How Do You Deal with a Negative Coach?

negative_coach_postLast week we asked you to share how you deal with a negative coach. The individual who provided the best answer would win a $50 gift certificate to You came through with flying colors, offering such great advice, we couldn’t narrow the winner down to just one. As a result this week’s contest has two winners! Congratulations to Deb Gonzalez and Jeremy Colarelli for providing the following winning responses:

Deb said: My answer to your question is to change the focus. Unless you happen to live in a town with only one team, hockey players can generally choose which teams they want to try for (or in the case of rec., sign-up with). If you already know a certain coach's demeanor is not a good fit for your child, don't try for his team. Let me also point out, we are not talking about abusive coaches here, just one with a negative personality. I propose that what may be a "negative" and non-motivating approach for one child may be exactly the style another child strives under.

We like to talk about hockey as being a fun game that teaches life skills to kids. Could there be a life lesson in learning to cope with a negative coach? I say, “Yes!” After all, as adults we have to deal with all kinds of personalities, including the “negative” ones, in our daily lives whether at work or in our neighborhoods. I suggest parents maintain open lines of communication with their kids to help them to learn to deal with the disagreeable personality.

None of us wants our children to be stuck in uncomfortable situations, but with encouragement from you, it could be a real boost to the emotional development of your child. Help him to recognize that people have different temperaments and, as long as certain lines aren’t crossed, it is just all a part of what makes life interesting. Help them to look for the things that give him joy at the rink, such as the friendships, the skillful plays, the thrill of competition, the physical training and more. And, reassure them that if the coach remains a bad fit after the child has met his team commitment for the season, he may try out for a different coach the next time.

As for your own dealing with a negative coach, we do not always know what other people are going through. When possible encourage and thank your coach for their efforts, show concern for his troubles and try to find something to praise in him. Most importantly, keep a genuine smile on your own face and it might just become contagious!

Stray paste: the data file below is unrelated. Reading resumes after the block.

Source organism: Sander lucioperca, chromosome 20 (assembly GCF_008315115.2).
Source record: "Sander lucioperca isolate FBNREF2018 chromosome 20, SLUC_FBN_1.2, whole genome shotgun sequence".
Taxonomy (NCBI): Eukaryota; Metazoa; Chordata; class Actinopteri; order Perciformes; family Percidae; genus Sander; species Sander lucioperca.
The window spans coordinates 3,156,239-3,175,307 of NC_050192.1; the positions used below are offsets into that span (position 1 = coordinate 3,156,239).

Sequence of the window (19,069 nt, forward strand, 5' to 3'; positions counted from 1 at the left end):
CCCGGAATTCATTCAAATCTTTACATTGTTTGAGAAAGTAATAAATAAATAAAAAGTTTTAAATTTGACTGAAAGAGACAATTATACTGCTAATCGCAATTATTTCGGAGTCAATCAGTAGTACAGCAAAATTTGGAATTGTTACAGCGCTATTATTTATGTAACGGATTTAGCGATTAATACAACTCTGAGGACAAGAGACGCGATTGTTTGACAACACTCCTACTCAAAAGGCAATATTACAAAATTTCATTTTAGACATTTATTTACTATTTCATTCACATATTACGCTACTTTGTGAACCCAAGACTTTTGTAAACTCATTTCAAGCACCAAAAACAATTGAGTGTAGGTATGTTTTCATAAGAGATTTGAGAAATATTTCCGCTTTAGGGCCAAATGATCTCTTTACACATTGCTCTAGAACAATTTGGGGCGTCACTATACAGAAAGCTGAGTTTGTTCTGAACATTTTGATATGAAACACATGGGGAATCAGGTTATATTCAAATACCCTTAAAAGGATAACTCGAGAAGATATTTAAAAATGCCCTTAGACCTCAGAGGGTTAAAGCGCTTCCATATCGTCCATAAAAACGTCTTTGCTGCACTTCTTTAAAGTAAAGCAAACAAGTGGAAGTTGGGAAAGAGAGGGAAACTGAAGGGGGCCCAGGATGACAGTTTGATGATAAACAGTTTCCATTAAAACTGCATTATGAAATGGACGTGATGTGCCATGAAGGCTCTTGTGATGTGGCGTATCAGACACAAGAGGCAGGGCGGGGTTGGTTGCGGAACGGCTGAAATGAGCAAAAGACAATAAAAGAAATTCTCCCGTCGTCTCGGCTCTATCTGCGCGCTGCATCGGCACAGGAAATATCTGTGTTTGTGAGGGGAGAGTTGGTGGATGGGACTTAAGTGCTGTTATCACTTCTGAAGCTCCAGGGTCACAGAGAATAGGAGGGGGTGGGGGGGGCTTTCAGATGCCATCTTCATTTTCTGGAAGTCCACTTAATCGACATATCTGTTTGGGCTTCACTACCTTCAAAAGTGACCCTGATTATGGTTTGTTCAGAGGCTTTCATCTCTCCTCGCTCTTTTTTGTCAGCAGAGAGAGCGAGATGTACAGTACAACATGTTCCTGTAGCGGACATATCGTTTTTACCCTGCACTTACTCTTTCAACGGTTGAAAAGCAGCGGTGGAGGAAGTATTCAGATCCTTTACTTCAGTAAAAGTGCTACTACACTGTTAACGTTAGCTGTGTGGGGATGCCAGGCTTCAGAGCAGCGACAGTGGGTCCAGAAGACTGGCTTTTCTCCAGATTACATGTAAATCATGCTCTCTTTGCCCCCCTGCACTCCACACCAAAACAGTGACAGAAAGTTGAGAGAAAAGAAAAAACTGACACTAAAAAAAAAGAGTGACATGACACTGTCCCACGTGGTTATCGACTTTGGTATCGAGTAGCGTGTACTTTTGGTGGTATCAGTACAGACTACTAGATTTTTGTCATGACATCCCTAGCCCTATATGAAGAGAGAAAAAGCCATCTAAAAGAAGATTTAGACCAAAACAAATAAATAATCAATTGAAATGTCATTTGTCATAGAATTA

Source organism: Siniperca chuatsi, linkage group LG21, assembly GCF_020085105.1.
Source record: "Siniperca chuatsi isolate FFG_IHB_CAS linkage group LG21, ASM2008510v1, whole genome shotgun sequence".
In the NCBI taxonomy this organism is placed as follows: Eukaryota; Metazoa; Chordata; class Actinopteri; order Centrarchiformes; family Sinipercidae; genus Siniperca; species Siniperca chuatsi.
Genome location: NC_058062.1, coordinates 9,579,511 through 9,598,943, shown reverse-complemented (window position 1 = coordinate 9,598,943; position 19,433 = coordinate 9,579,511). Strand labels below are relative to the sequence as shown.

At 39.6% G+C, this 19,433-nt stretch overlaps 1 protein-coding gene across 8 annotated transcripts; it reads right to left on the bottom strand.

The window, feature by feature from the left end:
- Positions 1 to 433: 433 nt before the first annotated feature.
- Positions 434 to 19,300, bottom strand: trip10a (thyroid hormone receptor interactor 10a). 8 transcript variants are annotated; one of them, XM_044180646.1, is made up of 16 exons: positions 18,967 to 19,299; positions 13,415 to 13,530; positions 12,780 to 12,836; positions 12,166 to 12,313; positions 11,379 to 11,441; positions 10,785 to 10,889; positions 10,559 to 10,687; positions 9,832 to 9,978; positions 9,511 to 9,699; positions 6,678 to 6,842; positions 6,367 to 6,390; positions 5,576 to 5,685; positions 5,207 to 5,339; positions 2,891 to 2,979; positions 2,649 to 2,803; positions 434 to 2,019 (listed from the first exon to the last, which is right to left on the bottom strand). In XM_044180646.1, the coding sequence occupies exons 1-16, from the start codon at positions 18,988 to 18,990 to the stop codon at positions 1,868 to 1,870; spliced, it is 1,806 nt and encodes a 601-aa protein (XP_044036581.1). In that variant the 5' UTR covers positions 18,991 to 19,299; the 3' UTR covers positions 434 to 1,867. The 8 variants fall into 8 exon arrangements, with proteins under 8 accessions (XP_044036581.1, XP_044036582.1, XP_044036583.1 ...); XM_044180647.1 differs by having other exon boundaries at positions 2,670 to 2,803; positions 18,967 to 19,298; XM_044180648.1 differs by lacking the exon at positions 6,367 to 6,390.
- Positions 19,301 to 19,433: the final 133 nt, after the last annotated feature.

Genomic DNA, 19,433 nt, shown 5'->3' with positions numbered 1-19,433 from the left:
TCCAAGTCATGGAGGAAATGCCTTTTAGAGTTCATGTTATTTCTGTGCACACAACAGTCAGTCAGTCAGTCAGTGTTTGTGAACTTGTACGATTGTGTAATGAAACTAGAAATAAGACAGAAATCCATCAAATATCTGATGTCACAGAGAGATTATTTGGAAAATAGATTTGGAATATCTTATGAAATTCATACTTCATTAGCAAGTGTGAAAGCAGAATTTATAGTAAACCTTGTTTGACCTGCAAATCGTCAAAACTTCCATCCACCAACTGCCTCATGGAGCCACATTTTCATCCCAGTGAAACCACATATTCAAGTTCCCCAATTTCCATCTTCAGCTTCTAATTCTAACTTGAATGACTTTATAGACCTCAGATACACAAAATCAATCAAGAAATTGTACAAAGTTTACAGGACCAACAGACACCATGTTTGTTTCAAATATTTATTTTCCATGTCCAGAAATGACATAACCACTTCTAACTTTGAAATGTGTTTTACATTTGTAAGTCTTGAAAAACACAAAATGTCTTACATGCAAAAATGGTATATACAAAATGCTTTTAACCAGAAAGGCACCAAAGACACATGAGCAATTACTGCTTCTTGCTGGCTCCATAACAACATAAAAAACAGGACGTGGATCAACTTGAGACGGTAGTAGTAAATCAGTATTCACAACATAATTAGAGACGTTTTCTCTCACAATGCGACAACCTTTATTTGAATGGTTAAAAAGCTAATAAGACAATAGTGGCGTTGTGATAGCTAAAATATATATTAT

Jeremy shared:
Communication FIRST! If your player's coach doesn't understand the situation, they cannot fix it. It is also imperative that you remove your emotions from the situation before you communicate with the coach. Going into a discussion with a level head will give you the answers you need, anger and other strong emotions will only cloud your better judgment.

Once you have communicated with your coach, there is some self-evaluation that needs to occur within your family. Does the solution meet your satisfaction? What can we do as our player's support to better the situation? Is the coach's solution to your problem good for your player and good for your team?

Hockey is a very unique sport in that it is as much an individual sport as it is a team sport. Everything your player does contributes to or hurts the team. Prepare to ask yourself "Is this sport really for us?" If there is any confusion, I would suggest sitting with your child and asking what they really want to get from their hockey experience.

The important thing to remember is that every family has options. Unfortunately, some of those options are not pleasant. If there are multiple teams in your age division, moving teams is an option. If your child's age division has no other teams to move to, your options are to either tolerate the "bad coach" for a season, or leave hockey for a season, or for good. I am not one to start my child into a season only to pull them out because of conflict. I personally think doing so would send a horrible message.

Board members are always interested in hearing from their members. What Board members do not want to hear is petty complaining, but well thought out ideas and objections to the direction their organizations are headed. There definitely is a chain of command and each club is different. Be sure to ask questions first, complain after listening to the answers, and remember that we are all here for our children first and our teams a very close second.

Editor’s Note: Congratulations to Deb Gonzalez and Jeremy Colarelli for their winning answers. As a thank you for their input, is giving both Deb and Jeremy a $50 gift certificate. Want to win this week's prize? Be sure to click here for the latest Grow the Game contest.
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